A: The next bit of this is really ensuring that we encourage collaboration across departments, even within teams. There are certain organizations that are very competitive in nature, and what happens is that people become siloed off and they don’t share. Therefore, they don’t learn from each other, so it’s this domino effect. We want to break that habit and we should help managers build not only a culture of learning but a culture of collaboration, creativity, and innovation. Because all of those things lead to learning within the workplace.
Q: Could you illustrate how this collaborative learning culture works?
A: Busting out of these silos and helping people have a place where they can safely share in is the way. A lot of organizations now have Teams or Slack or some other sort of collaborative space. I would encourage them to take greater care of those spaces, not just for communicating projects, but for communicating learning. For example, if you have Teams, do you have a channel where you’re sharing new information, where you’re sharing articles, where you’re sharing evidence-based practices? What are you doing within those spaces to help people come together?
Finally, it’s necessary to encourage more curiosity, because without curiosity, we’re not learning. If we’re not encouraging people to dig deeper into the whys of certain things, then there’s nothing to share. Curiosity, for me, underpins all of this. For instance, let’s say you found this article about negotiation skills, well, why did you find this article important? What were the key tips? How can we use this within our teams? What are your next steps? Where can we share this article so other people can find it?
It’s all about providing people with a safe place to fail, then we couple that with encouraging them to collaborate and breaking them out of their silos. When we underpin this with curiosity elements and encourage managers to take the time to have these conversations with their teams, then what happens is the roots of a learning culture start to take effect.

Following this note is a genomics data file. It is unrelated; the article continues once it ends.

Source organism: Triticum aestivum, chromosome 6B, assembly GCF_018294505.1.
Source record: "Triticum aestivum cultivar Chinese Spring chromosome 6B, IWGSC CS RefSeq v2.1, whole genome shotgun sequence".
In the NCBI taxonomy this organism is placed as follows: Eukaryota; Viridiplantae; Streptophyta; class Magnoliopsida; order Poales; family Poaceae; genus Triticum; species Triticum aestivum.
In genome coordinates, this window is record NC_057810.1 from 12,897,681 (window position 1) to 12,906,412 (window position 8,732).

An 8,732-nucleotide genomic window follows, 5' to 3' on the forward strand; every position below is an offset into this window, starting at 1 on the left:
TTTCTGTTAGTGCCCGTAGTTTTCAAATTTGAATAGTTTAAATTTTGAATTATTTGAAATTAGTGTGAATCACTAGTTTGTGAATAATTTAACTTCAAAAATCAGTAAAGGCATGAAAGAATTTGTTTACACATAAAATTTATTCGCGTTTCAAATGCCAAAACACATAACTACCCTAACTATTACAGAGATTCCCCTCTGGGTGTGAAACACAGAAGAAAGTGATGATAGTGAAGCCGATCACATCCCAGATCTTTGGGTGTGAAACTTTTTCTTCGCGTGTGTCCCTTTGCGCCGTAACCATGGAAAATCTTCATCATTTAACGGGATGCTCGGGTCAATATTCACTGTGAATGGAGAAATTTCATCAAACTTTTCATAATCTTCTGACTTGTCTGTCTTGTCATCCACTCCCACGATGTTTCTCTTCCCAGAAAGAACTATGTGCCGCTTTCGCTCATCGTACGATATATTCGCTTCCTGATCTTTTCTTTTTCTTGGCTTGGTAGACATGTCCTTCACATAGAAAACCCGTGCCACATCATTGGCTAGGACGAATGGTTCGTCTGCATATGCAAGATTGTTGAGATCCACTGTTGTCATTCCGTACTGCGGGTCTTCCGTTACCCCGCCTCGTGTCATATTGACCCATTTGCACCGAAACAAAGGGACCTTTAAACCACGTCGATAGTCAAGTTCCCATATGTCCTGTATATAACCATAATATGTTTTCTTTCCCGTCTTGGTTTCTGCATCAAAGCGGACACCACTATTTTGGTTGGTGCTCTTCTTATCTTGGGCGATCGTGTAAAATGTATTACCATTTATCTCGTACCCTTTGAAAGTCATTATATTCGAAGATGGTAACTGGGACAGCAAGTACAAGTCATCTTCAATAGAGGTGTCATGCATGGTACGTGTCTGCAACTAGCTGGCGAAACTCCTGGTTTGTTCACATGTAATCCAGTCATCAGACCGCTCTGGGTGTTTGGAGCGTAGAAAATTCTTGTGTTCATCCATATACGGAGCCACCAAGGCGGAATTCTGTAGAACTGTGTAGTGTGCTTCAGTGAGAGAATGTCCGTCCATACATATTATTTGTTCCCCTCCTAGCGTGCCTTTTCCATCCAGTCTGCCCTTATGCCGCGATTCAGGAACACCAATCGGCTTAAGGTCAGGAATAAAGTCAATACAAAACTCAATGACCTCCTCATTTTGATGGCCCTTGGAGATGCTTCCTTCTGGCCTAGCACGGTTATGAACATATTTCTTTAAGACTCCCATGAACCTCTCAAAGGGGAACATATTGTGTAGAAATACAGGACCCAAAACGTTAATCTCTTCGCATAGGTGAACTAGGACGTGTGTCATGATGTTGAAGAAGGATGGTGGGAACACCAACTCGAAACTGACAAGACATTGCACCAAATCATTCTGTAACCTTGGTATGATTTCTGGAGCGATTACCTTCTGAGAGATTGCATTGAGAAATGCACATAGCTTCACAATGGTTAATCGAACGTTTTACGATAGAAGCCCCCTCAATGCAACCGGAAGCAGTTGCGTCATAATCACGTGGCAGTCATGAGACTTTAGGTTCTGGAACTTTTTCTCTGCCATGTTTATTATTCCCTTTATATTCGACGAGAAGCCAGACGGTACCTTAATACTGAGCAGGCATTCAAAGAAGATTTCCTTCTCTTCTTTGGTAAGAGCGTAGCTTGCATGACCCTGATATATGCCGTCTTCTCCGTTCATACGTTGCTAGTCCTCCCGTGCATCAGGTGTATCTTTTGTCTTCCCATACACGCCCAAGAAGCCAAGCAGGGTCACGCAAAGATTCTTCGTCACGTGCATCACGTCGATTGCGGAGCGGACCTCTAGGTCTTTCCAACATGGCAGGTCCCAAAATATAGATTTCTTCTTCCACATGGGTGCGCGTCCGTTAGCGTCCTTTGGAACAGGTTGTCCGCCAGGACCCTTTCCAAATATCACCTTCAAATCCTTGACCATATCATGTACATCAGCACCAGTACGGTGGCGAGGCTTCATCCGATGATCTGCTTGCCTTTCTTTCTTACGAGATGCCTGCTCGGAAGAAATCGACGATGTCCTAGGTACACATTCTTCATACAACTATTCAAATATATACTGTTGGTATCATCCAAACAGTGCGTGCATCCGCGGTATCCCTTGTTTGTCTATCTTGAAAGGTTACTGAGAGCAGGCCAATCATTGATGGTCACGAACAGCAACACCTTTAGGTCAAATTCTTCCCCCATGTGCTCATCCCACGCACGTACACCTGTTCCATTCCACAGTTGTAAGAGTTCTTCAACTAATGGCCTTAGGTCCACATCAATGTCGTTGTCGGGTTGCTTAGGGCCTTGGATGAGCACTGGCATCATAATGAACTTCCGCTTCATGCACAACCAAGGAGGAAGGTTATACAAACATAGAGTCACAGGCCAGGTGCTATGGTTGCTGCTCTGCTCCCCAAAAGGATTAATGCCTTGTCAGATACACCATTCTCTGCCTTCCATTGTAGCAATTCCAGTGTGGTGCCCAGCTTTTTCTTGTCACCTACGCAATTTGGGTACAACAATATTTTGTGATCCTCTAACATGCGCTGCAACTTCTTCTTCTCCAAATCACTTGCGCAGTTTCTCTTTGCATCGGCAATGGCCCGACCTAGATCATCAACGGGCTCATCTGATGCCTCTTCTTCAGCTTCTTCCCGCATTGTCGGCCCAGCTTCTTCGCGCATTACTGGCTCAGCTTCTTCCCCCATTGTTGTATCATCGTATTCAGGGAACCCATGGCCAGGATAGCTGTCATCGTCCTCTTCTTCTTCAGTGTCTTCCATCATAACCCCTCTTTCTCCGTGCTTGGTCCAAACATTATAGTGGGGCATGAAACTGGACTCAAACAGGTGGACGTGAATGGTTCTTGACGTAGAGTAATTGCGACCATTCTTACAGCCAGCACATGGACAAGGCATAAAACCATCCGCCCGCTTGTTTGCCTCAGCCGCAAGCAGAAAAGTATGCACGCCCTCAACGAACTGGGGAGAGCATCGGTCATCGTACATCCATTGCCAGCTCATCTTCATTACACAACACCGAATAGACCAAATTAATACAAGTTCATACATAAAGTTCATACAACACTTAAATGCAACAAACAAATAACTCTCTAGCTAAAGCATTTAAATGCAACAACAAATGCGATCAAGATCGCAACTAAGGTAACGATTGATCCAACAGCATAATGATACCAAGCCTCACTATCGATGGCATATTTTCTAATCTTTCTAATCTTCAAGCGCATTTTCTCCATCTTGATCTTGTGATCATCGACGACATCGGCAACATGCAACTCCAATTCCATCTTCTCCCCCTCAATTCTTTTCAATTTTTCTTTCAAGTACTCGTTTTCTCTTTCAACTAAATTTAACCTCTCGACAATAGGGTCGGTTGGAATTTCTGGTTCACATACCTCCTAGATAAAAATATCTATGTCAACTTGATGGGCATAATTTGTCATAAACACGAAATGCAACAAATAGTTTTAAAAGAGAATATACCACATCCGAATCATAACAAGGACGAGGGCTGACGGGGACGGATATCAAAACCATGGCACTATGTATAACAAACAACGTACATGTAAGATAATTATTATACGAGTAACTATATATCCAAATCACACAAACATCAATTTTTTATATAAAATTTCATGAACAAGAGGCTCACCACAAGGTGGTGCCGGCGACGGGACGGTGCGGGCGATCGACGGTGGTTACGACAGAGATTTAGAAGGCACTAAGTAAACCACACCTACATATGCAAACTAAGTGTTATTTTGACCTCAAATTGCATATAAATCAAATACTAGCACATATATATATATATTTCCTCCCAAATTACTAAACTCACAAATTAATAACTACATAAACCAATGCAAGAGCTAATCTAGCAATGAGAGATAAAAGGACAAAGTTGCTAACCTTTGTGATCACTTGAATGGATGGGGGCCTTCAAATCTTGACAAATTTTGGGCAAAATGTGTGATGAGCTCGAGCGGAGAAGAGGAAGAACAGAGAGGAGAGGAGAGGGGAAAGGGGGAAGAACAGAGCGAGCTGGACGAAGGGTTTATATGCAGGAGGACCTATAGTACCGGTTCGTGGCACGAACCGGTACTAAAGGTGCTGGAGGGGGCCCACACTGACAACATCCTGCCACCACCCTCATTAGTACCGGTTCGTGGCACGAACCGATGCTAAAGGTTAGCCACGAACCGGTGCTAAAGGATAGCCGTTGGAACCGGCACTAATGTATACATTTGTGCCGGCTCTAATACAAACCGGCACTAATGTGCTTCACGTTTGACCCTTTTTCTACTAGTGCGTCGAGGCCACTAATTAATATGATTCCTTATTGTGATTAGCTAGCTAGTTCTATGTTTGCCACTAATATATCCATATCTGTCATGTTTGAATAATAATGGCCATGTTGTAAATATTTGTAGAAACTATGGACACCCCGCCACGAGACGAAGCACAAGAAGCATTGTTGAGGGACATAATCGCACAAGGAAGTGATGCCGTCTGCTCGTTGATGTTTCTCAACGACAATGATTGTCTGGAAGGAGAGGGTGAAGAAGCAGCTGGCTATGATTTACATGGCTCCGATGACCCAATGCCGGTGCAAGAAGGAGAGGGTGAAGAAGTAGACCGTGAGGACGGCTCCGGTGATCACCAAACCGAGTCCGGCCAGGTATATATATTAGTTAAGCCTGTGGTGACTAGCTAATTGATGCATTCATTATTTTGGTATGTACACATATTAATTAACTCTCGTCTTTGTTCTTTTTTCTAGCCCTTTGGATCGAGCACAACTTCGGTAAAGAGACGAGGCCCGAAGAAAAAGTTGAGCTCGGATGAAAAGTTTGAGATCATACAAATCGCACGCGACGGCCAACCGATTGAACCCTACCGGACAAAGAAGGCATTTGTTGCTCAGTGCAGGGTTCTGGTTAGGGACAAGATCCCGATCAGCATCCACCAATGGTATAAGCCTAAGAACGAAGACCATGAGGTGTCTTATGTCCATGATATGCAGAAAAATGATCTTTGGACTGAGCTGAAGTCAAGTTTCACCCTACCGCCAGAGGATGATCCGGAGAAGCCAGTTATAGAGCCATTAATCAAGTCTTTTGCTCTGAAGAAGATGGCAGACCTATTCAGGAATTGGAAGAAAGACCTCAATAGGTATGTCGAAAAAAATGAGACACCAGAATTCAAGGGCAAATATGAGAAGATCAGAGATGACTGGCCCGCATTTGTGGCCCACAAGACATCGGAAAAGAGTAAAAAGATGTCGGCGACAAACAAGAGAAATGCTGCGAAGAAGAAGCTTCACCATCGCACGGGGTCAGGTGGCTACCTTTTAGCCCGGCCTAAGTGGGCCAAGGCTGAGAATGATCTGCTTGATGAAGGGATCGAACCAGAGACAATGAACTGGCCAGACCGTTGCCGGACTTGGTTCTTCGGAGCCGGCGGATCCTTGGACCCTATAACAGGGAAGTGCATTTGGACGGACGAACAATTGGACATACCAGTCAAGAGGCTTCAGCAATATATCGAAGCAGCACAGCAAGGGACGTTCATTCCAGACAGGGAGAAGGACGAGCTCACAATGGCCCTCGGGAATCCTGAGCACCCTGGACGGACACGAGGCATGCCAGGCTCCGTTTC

Q: Gamelearn’s serious games definitely play to your first point, learning from failure, since they are basically simulations of real-life situations. Do you think training video games are a good environment for people to fail safely and learn different skills, as you recommend?
A: Absolutely. I think that’s what good games do. It’s all about storytelling. Every game tells a story, and I think if you can marry these concepts, then you’ve got something. You marry the concept of the hero’s journey to what people do every day, and you make that game relevant to them. You have that engagement factor built in and then it becomes interesting. It’s about having people being compelled to continue and having them have an interest in what’s going to happen next. What is it that I’m going to learn next? The game environment allows them to have that exploration of those feelings as they go through the game’s learning experience.
I think in the past you could put those two things into very different buckets, but now they are coming together. They’re almost intertwined to where you can’t tell one from the other. With all of the tools we have around us today, instructional designers should be thinking about the end user’s overall experience going through whatever program they are creating, be it a live program, an online program, or a gamified solution.
They should be creating designs that incorporate the overall learning experience. Human-centered design really is what we should be doing and what many instructional designers already are. And when you put the human in the center, that automatically helps you think about what the overall experience is. The future of learning development is being tied to the business, and it always should have been tied to the business.
At the end of the day, if you’re not in line with the business’s goals, then you’re going to go away. So to me, that’s the future: making sure we have the business as our North Star and really becoming acquainted with the tools that are out there to take us to the next level.